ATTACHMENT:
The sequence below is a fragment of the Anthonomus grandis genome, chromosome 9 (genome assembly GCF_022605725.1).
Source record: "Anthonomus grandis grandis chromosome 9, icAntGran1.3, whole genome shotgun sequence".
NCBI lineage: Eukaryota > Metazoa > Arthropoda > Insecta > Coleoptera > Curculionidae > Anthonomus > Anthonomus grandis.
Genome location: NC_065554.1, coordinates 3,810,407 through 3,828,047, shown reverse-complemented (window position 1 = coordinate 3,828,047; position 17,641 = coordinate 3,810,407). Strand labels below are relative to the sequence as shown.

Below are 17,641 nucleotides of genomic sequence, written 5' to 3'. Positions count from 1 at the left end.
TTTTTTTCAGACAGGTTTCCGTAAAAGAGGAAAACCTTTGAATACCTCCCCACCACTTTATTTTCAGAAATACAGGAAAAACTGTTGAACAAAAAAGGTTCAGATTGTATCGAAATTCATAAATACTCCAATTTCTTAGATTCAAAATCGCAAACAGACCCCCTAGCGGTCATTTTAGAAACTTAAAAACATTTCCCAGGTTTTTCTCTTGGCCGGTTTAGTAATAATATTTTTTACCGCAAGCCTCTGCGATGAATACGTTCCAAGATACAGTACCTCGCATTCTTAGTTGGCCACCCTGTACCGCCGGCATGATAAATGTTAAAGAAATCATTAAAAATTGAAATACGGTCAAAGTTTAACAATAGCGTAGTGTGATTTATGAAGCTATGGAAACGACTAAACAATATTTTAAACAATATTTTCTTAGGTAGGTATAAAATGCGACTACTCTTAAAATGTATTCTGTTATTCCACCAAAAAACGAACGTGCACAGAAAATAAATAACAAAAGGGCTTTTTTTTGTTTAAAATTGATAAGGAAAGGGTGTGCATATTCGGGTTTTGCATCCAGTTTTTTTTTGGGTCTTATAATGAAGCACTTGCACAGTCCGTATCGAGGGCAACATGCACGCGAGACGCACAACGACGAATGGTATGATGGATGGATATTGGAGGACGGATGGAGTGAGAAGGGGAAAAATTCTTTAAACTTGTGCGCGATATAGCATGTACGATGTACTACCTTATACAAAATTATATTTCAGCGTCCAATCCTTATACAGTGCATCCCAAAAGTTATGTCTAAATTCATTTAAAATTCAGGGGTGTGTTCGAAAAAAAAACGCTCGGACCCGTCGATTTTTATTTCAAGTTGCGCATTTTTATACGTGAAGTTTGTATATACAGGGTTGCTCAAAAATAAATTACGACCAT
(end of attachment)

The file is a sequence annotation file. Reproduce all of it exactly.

The sequence below is a fragment of the Anthonomus grandis genome, chromosome 9 (genome assembly GCF_022605725.1).
Source record: "Anthonomus grandis grandis chromosome 9, icAntGran1.3, whole genome shotgun sequence".
NCBI lineage: Eukaryota > Metazoa > Arthropoda > Insecta > Coleoptera > Curculionidae > Anthonomus > Anthonomus grandis.
Genome location: NC_065554.1, coordinates 3,810,407 through 3,828,047, shown reverse-complemented (window position 1 = coordinate 3,828,047; position 17,641 = coordinate 3,810,407). Strand labels below are relative to the sequence as shown.

Below are 17,641 nucleotides of genomic sequence, written 5' to 3'. Positions count from 1 at the left end.
TTTTTTTCAGACAGGTTTCCGTAAAAGAGGAAAACCTTTGAATACCTCCCCACCACTTTATTTTCAGAAATACAGGAAAAACTGTTGAACAAAAAAGGTTCAGATTGTATCGAAATTCATAAATACTCCAATTTCTTAGATTCAAAATCGCAAACAGACCCCCTAGCGGTCATTTTAGAAACTTAAAAACATTTCCCAGGTTTTTCTCTTGGCCGGTTTAGTAATAATATTTTTTACCGCAAGCCTCTGCGATGAATACGTTCCAAGATACAGTACCTCGCATTCTTAGTTGGCCACCCTGTACCGCCGGCATGATAAATGTTAAAGAAATCATTAAAAATTGAAATACGGTCAAAGTTTAACAATAGCGTAGTGTGATTTATGAAGCTATGGAAACGACTAAACAATATTTTAAACAATATTTTCTTAGGTAGGTATAAAATGCGACTACTCTTAAAATGTATTCTGTTATTCCACCAAAAAACGAACGTGCACAGAAAATAAATAACAAAAGGGCTTTTTTTTGTTTAAAATTGATAAGGAAAGGGTGTGCATATTCGGGTTTTGCATCCAGTTTTTTTTTGGGTCTTATAATGAAGCACTTGCACAGTCCGTATCGAGGGCAACATGCACGCGAGACGCACAACGACGAATGGTATGATGGATGGATATTGGAGGACGGATGGAGTGAGAAGGGGAAAAATTCTTTAAACTTGTGCGCGATATAGCATGTACGATGTACTACCTTATACAAAATTATATTTCAGCGTCCAATCCTTATACAGTGCATCCCAAAAGTTATGTCTAAATTCATTTAAAATTCAGGGGTGTGTTCGAAAAAAAAACGCTCGGACCCGTCGATTTTTATTTCAAGTTGCGCATTTTTATACGTGAAGTTTGTATATACAGGGTTGCTCAAAAATAAATTACGACCAT